Media contacts: NSF: Cheryl
Dybas (703) 292-8070
NSF PR 00-93 Duke University: Monte
Basgall (aboard ship)
Dave Epp (703) 292-8582
Images Available: http://www.nsf.gov/od/lpa/news/press/00/pr0093.htm
HYDROTHERMAL VENT SYSTEM FOUND ON SEAFLOOR
dubbed "Lost City"
A new hydrothermal vent field, which scientists have dubbed "The
Lost City," was discovered December 5th on an undersea mountain in
the Atlantic Ocean. The unexpected discovery occurred at 30 degrees
North on the Mid-Atlantic Ridge during an oceanographic cruise aboard
the research vessel Atlantis. A team of scientists from the
Scripps Institution of Oceanography, Duke University, the University of
Washington and other institutions conducted the National Science
Foundation (NSF)-supported expedition. "We thought that we had seen
the entire spectrum of hydrothermal activity on the seafloor, but this
major discovery reminds us that the ocean still has much to reveal,
"says Margaret Leinen, NSF assistant director for geosciences.
"These structures, which
tower 180 feet above the seafloor, are the largest hydrothermal chimneys
of their kind ever observed," said Deborah Kelley, a University of
Washington geologist and co-principal investigator on the cruise.
"If this vent field was on
land, it would be a national park," added Duke University
structural geologist Jeff Karson, a second co-principal investigator
who, along with Kelly, dove in the submersible Alvin to the site.
Perhaps most surprising is that
the venting structures are composed of carbonate minerals and silica, in
contrast to most other mid-ocean ridge hot spring deposits which are
formed by iron and sulfur-based minerals. The low-temperature
hydrothermal fluids may have unusual chemistries because they emanate
from mantle rocks.
Nothing like this submarine
hydrothermal field has ever been previously observed, say the
scientists. These events are unique, they believe, because they rest on
one-million-year-old ocean crust formed tens of kilometers beneath the
seafloor, and because of their incredible size. Dense macrofaunal
communities such as clams, shrimps, mussels, and tube worms, which
typify most other mid-ocean ridge hydrothermal environments, appear to
be absent in this field.
The Lost City Field was
discovered unexpectedly while studying geological and hydrothermal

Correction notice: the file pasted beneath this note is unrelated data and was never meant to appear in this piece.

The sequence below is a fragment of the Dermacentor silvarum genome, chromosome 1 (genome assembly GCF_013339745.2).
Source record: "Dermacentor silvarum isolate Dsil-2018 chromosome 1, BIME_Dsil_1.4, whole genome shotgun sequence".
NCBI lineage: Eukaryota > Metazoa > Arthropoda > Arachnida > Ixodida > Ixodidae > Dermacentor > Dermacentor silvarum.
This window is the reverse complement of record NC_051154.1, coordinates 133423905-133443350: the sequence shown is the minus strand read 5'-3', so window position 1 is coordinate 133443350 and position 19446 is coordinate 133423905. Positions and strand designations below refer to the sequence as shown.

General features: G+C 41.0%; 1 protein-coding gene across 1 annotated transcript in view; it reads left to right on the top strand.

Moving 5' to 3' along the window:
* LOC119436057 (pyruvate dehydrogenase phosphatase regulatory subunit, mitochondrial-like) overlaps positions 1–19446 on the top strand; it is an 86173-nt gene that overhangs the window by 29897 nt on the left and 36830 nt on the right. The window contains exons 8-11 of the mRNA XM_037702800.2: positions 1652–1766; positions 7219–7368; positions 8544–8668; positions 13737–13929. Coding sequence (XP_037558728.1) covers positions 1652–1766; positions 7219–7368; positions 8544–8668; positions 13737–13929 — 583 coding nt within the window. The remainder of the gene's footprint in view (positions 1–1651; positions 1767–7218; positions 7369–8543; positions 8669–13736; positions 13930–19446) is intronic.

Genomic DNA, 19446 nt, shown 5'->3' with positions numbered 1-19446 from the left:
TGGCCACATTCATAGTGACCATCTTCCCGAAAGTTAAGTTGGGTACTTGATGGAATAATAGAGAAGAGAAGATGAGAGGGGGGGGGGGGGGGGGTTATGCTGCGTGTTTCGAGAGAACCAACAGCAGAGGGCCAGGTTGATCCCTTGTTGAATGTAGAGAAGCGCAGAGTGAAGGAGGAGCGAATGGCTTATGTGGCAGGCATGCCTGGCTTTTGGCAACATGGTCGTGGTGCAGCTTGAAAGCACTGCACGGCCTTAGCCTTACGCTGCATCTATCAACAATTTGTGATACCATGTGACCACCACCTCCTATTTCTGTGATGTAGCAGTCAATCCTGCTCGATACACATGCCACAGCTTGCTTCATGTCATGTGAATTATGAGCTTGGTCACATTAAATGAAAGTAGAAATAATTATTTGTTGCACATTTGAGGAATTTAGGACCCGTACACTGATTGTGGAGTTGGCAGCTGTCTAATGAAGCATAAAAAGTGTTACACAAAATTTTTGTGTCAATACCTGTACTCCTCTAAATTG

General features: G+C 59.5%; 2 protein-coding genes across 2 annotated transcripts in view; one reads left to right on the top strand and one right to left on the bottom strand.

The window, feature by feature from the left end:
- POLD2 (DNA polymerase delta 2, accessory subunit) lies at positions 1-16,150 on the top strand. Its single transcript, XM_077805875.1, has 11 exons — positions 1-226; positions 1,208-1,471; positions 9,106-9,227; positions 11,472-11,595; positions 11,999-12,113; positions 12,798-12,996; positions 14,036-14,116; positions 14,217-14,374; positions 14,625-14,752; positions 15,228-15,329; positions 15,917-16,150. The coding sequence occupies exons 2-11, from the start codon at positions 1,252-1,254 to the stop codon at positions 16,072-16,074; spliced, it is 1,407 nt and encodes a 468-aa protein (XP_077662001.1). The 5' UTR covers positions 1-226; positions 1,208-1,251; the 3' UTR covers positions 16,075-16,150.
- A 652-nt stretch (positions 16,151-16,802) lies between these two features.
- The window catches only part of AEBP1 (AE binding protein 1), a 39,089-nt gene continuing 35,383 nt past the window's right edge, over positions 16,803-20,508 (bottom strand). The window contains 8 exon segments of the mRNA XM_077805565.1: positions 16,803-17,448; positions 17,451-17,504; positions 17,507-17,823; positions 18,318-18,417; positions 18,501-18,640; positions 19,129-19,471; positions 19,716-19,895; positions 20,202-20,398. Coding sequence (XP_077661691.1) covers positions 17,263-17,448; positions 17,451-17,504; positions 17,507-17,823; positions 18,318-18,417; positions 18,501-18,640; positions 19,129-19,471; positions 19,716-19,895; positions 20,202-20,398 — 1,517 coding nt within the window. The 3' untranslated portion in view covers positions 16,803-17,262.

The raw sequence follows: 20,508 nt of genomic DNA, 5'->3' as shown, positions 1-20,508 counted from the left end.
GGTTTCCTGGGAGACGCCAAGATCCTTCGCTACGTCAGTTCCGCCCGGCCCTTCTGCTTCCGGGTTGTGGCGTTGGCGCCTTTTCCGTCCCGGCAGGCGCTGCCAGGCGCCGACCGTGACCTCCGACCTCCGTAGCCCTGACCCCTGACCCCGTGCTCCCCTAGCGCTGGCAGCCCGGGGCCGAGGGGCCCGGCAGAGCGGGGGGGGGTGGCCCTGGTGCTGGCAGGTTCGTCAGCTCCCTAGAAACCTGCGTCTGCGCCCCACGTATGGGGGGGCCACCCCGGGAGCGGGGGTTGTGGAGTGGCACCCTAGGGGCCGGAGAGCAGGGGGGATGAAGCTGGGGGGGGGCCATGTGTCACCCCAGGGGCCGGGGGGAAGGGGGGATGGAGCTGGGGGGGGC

processes that built an unusually tall, 12,000-foot-mountain at this
site. In this area, deep mantle rocks called serpentinized peridotites,
and rocks crystallized in subseafloor magma chambers, have been uplifted
several miles from beneath the seafloor along large faults that expose
them at the surface of the mountain.
"As so often happens, we
were pursuing one set of questions concerning building of the mountain
and we stumbled onto a very important new discovery," said Donna
Blackman, a geophysicist from the Scripps Institution of Oceanography
and chief scientist of the expedition. She added that "the venting
towers are very spectacular and, although they bring up a whole new set
of questions, we will learn about the evolution of the mountain itself
as we study the vents carefully in the future."
Observations using the
submersible Alvin and deep-towed vehicle Argo,
operated by Woods Hole Oceanographic Institution, show that the field
hosts numerous active and inactive hydrothermal vents. The steep-sided,
180-foot-tall deposits are composed of multiple spires that reach 30
feet in width at their tops. They are commonly capped by white, feathery
hydrothermal precipitates. The tops and sides of the massive edifices
are awash in fluids that reach temperatures up to 160 degrees.
From the sides of the
structures, abundant arrays of delicate, white flanges emerge. Similar
to cave deposits, complex, intergrown stalagmites rise several meters
above the flange roofs.
Underneath the flanges, trapped
pools of warm fluid support dense mats of microbial communities that
wave within the rising fluids. Downslope, hundreds of overlapping
flanges form hydrothermal deposits reminiscent of hot spring deposits in
Yellowstone National Park. During the Alvin dive, expedition
leader Patrick Hickey collected rocks, fluids, and biological samples
for shore-based analyses.
"By studying such
environments, we may learn about ancient hydrothermal systems and the
life that they support," suggested Kelley.
Notes to editors and reporters:
For samples of photos, see: http://www.nsf.gov/od/lpa/news/press/00/pr0093.htm
The three principal scientists
may be contacted aboard ship until Sat. Dec.16:
As of Monday, Dec. 18, they may
be reached at their home institutions through their press officers:
University of Washington: Sandra
Hines (206) 543-2580/
Scripps Institution of
Oceanography: Cindy Clark (858)
Duke University: Dennis
Meredith (919) 681-8054